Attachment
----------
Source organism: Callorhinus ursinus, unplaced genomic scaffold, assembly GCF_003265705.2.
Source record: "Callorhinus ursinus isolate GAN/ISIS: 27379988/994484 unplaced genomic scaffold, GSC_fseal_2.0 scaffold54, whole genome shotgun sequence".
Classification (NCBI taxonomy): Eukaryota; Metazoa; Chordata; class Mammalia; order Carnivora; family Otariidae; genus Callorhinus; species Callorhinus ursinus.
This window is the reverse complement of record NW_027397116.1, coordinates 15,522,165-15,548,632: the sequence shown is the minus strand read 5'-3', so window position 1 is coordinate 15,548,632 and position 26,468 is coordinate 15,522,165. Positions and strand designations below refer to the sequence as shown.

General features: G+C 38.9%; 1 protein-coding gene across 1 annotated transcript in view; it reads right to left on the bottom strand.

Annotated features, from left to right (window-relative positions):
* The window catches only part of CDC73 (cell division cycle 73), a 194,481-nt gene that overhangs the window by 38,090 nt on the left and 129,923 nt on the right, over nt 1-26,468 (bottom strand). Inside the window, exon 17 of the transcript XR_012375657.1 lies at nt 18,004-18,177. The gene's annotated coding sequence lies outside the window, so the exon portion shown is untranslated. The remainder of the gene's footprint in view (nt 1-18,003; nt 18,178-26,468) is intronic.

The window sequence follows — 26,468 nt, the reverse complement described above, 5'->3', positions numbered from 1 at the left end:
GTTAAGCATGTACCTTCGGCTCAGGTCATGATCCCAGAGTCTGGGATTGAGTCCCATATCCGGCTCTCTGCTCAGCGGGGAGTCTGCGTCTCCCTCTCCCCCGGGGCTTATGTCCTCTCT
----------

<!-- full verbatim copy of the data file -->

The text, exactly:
Source organism: Callorhinus ursinus, unplaced genomic scaffold, assembly GCF_003265705.2.
Source record: "Callorhinus ursinus isolate GAN/ISIS: 27379988/994484 unplaced genomic scaffold, GSC_fseal_2.0 scaffold54, whole genome shotgun sequence".
Classification (NCBI taxonomy): Eukaryota; Metazoa; Chordata; class Mammalia; order Carnivora; family Otariidae; genus Callorhinus; species Callorhinus ursinus.
This window is the reverse complement of record NW_027397116.1, coordinates 15,522,165-15,548,632: the sequence shown is the minus strand read 5'-3', so window position 1 is coordinate 15,548,632 and position 26,468 is coordinate 15,522,165. Positions and strand designations below refer to the sequence as shown.

General features: G+C 38.9%; 1 protein-coding gene across 1 annotated transcript in view; it reads right to left on the bottom strand.

Annotated features, from left to right (window-relative positions):
* The window catches only part of CDC73 (cell division cycle 73), a 194,481-nt gene that overhangs the window by 38,090 nt on the left and 129,923 nt on the right, over nt 1-26,468 (bottom strand). Inside the window, exon 17 of the transcript XR_012375657.1 lies at nt 18,004-18,177. The gene's annotated coding sequence lies outside the window, so the exon portion shown is untranslated. The remainder of the gene's footprint in view (nt 1-18,003; nt 18,178-26,468) is intronic.

The window sequence follows — 26,468 nt, the reverse complement described above, 5'->3', positions numbered from 1 at the left end:
GTTAAGCATGTACCTTCGGCTCAGGTCATGATCCCAGAGTCTGGGATTGAGTCCCATATCCGGCTCTCTGCTCAGCGGGGAGTCTGCGTCTCCCTCTCCCCCGGGGCTTATGTCCTCTCT